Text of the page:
Peru/Ecuador

Economic Inclusion Project


Connecting Venezuelan Migrants and Low-income Locals to Financial Services, Employment and Entrepreneurship 
June 2020 - June 2023
 

Project Overview

Declining economic conditions, and a corrupt and oppressive political regime in Venezuela are the leading causes of a rapid increase in migration. Despite rich natural resources, the economy has been in decline since 2013, leading to hyperinflation, high unemployment, food scarcity and rapidly deteriorating social services. Economists interviewed by the New York Times have called the crisis “the Worst Outside of War in Decades[1].

The UN International Office of Migration estimates that five million individuals have migrated from Venezuela, including an estimated 861,000 to Peru and 366,600 to Ecuador. Despite international pressure, the political, social and economic situation in Venezuela continues to decline, leaving migrants no choice but to stay and build a life in their new communities. Not only are Peru and Ecuador forced to address humanitarian needs, the countries must now address complex economic challenges including migrants’ legal rights to live and work, ensuring local economic integration, and preventing discrimination, gender-based violence and xenophobia.

Understanding the need for rapid assistance to Peru and Ecuador, WOCCU, with funding from USAID, will implement an ambitious and innovative approach aimed at providing economic opportunities and financial services to assist both the newly arrived Venezuelans and their host communities. Starting in June 2020, the three-year Economic Inclusion Project aims to support 100,000 Venezuelan migrants and refugees in Peru and Ecuador achieve socio-economic security.

To reach its goal, the Economic Inclusion Project will adapt and convene entrepreneurship (Objective 1) and employment (Objective 2) programs targeted at migrants and refugees considered above the level of immediate vulnerability. WOCCU will also work with its trusted network of credit unions, private sector and NGO partners to extend appropriate financial products and services to vulnerable Venezuelans and local populations (Objective 3).

 Objective 1: Assisting New and Existing Entrepreneurs

Through this objective, the Economic Inclusion Project will work with both aspiring and experienced entrepreneurs with advisory services to establish a business in the host country, technical support with business planning and execution, and linkages to new markets. By the end of the project, we expect that at least 10,000 individuals will be supported with entrepreneurship or employment training.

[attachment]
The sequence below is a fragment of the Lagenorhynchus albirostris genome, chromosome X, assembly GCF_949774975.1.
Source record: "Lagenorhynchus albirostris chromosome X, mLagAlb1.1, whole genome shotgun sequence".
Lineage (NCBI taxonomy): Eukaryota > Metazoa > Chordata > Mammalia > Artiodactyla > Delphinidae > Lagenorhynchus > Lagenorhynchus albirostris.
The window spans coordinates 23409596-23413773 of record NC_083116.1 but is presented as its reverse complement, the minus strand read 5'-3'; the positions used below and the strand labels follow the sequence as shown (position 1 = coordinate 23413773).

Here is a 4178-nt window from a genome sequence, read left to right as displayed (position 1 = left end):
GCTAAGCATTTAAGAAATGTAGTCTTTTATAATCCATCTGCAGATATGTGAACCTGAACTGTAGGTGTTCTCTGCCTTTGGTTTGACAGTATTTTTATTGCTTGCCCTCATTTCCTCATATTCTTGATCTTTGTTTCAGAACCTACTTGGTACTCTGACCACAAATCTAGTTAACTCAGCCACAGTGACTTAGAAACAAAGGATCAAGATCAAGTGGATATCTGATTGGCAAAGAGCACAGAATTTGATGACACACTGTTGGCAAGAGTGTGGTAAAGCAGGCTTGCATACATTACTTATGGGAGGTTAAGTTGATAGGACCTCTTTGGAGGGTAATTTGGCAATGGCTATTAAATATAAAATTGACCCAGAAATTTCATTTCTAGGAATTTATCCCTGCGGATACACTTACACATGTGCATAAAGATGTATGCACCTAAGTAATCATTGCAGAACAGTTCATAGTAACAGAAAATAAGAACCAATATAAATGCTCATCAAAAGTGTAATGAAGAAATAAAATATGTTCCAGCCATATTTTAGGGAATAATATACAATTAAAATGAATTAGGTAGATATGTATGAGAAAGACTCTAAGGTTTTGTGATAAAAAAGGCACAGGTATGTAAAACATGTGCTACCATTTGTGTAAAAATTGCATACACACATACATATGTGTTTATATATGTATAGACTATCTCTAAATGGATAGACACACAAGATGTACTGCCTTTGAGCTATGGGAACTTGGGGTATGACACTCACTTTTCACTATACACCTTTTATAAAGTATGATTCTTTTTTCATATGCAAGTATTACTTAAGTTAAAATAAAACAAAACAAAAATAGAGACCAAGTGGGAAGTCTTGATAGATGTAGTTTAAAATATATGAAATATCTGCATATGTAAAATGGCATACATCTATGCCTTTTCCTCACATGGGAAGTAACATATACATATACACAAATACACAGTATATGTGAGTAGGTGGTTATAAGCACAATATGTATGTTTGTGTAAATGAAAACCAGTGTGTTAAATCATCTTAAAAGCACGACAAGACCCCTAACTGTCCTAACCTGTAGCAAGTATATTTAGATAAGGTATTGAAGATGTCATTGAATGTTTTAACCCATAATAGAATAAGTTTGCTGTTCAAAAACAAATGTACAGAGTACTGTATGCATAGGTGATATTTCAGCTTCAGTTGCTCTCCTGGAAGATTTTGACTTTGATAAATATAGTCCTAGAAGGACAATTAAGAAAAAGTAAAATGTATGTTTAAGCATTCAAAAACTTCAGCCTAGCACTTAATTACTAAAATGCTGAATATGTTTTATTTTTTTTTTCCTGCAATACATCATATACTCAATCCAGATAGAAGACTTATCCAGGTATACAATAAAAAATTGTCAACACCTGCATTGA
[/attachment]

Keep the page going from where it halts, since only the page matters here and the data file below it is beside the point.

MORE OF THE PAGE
Objective 2: Facilitating Access to Employment

Through this objective, the Economic Inclusion Project will work with private employers to expand their recruitment efforts to include highly qualified Venezuelan migrants. The Project will also work to train skilled migrants to provide them with the tools they need to meet the demand of the Peruvian and Ecuadorian job market. By the end of the project, we expect that 2,500 individuals will access new employment opportunities leading to more stable incomes.

Objective 3: Increasing Access to Financial Services

Through this objective, the Economic Inclusion Project will work to support credit unions and other financial institutions develop products and services that meet the needs of Venezuelan migrants and their host communities. To prepare Venezuelan migrants and local communities for financial services, the Economic Inclusion Project will implement WOCCU’s proven financial literacy training, which aims to improve recipients’ knowledge of savings, credit and insurance products. By the end of the project, we expect that over 100,000 individuals will have access to new financial services.

Moving Beyond Humanitarian Assistance

The Economic Inclusion Project will support the UNHCR and IOM’s ongoing socioeconomic and cultural integration efforts as well as USAID's long-standing commitment to support Venezuelan migrants and underserved populations in Peru and Ecuador. Current assistance efforts are primarily focused on providing humanitarian support to the most vulnerable. However, current humanitarian assistance does not include expanding access to financial education or financial services – both of which are recognized by the UNHCR, IOM, USAID and other partners as critical to a more sustainable and economic solution. The Economic Inclusion Project will act as a bridge between a humanitarian and development approach, setting the stage for a more robust and longer term economic response.

 [1] New York Times, May 17, 2019

Featured Articles

June 2020

World Council of Credit Unions Launches Flagship Project for USAID’s Venezuela Regional Response Program



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Credit Unions in Peru
  • 157 total credit unions
  • 7 million members (8.25% penetration)
  • USD 4.1 billion in assets
Credit Unions In Ecuador
  • 900 total credit unions
  • 7 million members (43.19% penetration)
  • USD 810 million in assets